Well how one can visualise space time-like a 2-D rubber sheet or what?

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 Subject: SEx-What is space-time?Posted Mar 31, 2012 by BagpussThis is a reply to this Posting. Post: 8

The rubber sheet thing is a picture of general relativity, an extremely accurate model of spacetime (going by how well its predictions fit observations). The idea is that the mass of objects distorts spacetime, like putting something on a rubber sheet would, and then things follow geodesic paths (a geodesic is the "straightest" line you can get on a curved surface - eg a great circle on a sphere). Thus gravity is not actually an attractive force, but a result of the distortion.

Also bear in mind that objects don't exactly move in spacetime, rather they have a worldline made up of every point they occupy during their existence, so rather than rolling a ball on your rubber sheet, you should take a piece of chalk and draw a line.

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 Subject: SEx-What is space-time?Posted Mar 31, 2012 by SAVIThis is a reply to this Posting. Post: 9

I got your point. But is space time two dimensional or 3 dim. or 4?how many dimensions space time has?

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 Subject: SEx-What is space-time?Posted Mar 31, 2012 by BagpussThis is a reply to this Posting. Post: 10

In gen rel, it has four - three spacelike and one timelike. As Gnomon alluded to, string theory and M-theory require more dimensions with some of them (all but four) so small we don't notice them (like a cylinder could be so thin it looks one-dimensionsal).

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 Subject: SEx-What is space-time?Posted Mar 31, 2012 by Stone Aart - the saturnalian Sybarite currently perched on Galbraiths Roost.This is a reply to this Posting. Post: 11

Off the top of my head which might be erroneous, the speed of light (m/s) multiplied by time (s) scales as distance (m = m/s x s). So adding an additional axis, c.t, which is time scaled as distance, to the normal three distance dimensions of space, creates a four dimensional graph upon which one can represent objects and events in "space-time".

The advantage of this is in the way one can use this to better "visualise" the different viewpoints different observers have of the same events but in different "inertial frames", which are represented as changes in the axes used.

 Subject: SEx-What is space-time?Posted Mar 31, 2012 by SAVIThis is a reply to this Posting. Post: 12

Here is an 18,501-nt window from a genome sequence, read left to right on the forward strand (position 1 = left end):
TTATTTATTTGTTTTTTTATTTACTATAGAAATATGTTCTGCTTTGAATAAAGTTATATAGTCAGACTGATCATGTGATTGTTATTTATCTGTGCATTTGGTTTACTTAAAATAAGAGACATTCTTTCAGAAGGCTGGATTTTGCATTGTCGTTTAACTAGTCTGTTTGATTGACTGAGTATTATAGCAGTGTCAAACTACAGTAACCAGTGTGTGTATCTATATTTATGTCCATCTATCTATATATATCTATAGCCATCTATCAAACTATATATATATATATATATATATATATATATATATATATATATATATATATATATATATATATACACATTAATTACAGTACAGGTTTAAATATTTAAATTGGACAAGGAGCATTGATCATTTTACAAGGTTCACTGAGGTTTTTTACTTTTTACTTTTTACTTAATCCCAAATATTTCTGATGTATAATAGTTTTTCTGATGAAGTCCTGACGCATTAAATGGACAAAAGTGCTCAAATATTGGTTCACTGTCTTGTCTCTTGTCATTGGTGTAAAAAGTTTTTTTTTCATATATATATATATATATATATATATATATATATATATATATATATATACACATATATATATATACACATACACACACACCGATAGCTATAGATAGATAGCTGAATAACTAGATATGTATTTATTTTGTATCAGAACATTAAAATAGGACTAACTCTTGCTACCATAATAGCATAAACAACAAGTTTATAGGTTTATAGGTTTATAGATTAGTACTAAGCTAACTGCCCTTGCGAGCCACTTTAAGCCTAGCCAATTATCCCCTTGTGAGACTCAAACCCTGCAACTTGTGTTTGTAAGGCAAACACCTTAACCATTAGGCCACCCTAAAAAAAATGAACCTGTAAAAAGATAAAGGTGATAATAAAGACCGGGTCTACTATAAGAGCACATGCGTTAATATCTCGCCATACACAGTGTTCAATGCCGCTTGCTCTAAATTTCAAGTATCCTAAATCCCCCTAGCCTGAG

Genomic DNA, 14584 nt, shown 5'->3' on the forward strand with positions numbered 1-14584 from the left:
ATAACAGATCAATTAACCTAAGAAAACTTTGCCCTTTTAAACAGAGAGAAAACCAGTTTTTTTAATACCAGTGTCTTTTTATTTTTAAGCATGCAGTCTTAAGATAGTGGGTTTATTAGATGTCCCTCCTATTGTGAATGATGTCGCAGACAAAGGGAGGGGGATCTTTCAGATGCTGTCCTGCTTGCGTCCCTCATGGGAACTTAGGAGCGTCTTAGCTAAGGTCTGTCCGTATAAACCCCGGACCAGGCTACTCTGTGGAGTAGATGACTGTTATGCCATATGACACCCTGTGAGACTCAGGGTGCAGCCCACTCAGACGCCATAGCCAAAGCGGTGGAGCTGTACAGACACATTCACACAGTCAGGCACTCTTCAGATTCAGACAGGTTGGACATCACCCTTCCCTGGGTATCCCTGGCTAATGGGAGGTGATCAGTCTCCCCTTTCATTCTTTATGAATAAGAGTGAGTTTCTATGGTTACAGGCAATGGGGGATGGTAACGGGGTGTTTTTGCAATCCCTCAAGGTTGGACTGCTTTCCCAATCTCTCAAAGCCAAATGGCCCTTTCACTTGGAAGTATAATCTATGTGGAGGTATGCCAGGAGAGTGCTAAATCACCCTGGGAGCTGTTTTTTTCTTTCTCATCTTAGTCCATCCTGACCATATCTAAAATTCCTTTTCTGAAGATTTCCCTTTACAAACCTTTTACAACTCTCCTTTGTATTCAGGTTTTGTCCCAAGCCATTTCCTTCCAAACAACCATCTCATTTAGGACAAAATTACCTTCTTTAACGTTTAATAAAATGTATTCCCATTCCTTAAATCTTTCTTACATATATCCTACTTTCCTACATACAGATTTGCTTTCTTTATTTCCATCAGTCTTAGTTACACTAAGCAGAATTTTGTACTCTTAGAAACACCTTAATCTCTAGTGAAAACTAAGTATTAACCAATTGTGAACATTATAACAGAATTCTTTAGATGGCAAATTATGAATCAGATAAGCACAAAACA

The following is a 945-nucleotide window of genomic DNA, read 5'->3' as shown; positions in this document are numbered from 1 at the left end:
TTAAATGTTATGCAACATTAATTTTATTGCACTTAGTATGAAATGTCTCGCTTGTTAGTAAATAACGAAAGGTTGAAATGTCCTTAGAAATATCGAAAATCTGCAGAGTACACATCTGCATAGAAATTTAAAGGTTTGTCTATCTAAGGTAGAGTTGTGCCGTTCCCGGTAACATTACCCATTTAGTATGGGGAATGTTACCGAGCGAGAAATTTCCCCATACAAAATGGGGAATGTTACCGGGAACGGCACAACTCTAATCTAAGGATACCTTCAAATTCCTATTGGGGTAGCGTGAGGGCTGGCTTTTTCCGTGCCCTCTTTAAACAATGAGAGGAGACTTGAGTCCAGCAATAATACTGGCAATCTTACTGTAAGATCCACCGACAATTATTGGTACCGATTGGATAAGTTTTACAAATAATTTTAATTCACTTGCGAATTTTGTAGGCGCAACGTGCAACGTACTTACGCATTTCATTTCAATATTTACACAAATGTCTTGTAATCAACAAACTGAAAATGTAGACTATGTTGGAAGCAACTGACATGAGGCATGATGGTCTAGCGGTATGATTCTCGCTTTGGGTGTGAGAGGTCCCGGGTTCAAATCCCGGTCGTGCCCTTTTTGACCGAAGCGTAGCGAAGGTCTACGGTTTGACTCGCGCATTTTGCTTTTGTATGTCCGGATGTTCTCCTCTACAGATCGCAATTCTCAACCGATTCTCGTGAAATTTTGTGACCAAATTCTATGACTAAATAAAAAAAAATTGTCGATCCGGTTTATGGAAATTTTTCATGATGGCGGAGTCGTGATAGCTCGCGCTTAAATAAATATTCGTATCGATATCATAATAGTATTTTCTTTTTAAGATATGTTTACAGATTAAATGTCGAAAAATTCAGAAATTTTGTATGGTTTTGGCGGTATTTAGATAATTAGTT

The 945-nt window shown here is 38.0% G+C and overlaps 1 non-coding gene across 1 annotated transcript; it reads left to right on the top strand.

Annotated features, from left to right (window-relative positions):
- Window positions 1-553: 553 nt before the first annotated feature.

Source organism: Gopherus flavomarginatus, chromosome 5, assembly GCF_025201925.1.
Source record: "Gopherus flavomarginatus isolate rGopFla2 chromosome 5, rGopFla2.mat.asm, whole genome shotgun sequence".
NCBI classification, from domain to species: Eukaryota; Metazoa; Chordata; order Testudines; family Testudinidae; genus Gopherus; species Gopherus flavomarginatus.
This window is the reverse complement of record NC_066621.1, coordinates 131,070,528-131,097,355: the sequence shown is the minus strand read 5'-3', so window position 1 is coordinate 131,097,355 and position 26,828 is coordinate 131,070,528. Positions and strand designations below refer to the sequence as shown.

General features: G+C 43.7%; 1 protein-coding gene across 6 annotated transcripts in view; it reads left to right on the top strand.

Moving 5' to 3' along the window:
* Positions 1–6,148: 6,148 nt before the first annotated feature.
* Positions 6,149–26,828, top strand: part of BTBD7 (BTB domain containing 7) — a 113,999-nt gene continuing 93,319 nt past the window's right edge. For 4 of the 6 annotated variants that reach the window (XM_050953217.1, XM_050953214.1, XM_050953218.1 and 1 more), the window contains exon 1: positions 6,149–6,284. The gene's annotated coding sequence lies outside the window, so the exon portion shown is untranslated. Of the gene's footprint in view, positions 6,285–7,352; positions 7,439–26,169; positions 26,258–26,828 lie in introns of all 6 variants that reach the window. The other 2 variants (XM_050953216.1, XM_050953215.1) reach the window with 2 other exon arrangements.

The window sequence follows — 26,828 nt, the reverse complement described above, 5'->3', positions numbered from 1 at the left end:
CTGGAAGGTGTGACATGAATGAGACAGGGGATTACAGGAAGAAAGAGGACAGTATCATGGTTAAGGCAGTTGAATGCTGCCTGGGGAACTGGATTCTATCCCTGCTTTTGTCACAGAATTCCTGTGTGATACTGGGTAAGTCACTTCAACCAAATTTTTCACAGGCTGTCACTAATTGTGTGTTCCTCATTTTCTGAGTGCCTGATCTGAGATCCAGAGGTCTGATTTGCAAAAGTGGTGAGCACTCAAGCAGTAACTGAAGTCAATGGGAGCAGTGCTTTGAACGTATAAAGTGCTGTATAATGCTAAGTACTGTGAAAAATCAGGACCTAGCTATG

So earth is bending space time like from all points on its surface? Will this be true ?

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 Subject: SEx-What is space-time?Posted Mar 31, 2012 by BagpussThis is a reply to this Posting. Post: 13

The whole mass of the planet bends spacetime, not just the surface.

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 Subject: SEx-What is space-time?Posted Apr 1, 2012 by SAVIThis is a reply to this Posting. Post: 14

Yeah ok! But does that mass bends the space time in
All directions not just downwards?

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 Subject: SEx-What is space-time?Posted Apr 1, 2012 by turvy (Fetch me my trousers Geoffrey...)This is a reply to this Posting. Post: 15

Yes!

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 Subject: SEx-What is space-time?Posted Apr 1, 2012 by turvy (Fetch me my trousers Geoffrey...)This is a reply to this Posting. Post: 16

To qualify the last answer the Earth is a sphere (more or less) which exerts a gravitational force acting perpendicular to its surface. An object passing over the pole will experience the same force changing its trajectory as one passing by any other point of the globe such as the equator or Biggleswade.

I'm not going to get into Frame Drag as it complicates things more than a Menagé a Trois.

t.

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 Subject: SEx-What is space-time?Posted Apr 2, 2012 by Gnomon: ciabatta and mortadellaThis is a reply to this Posting. Post: 17

Unfortunately, to visualise a bending of four-dimensional space-time, you may need to think in 5 dimensions!

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 Subject: SEx-What is space-time?Posted Apr 2, 2012 by turvy (Fetch me my trousers Geoffrey...)This is a reply to this Posting. Post: 18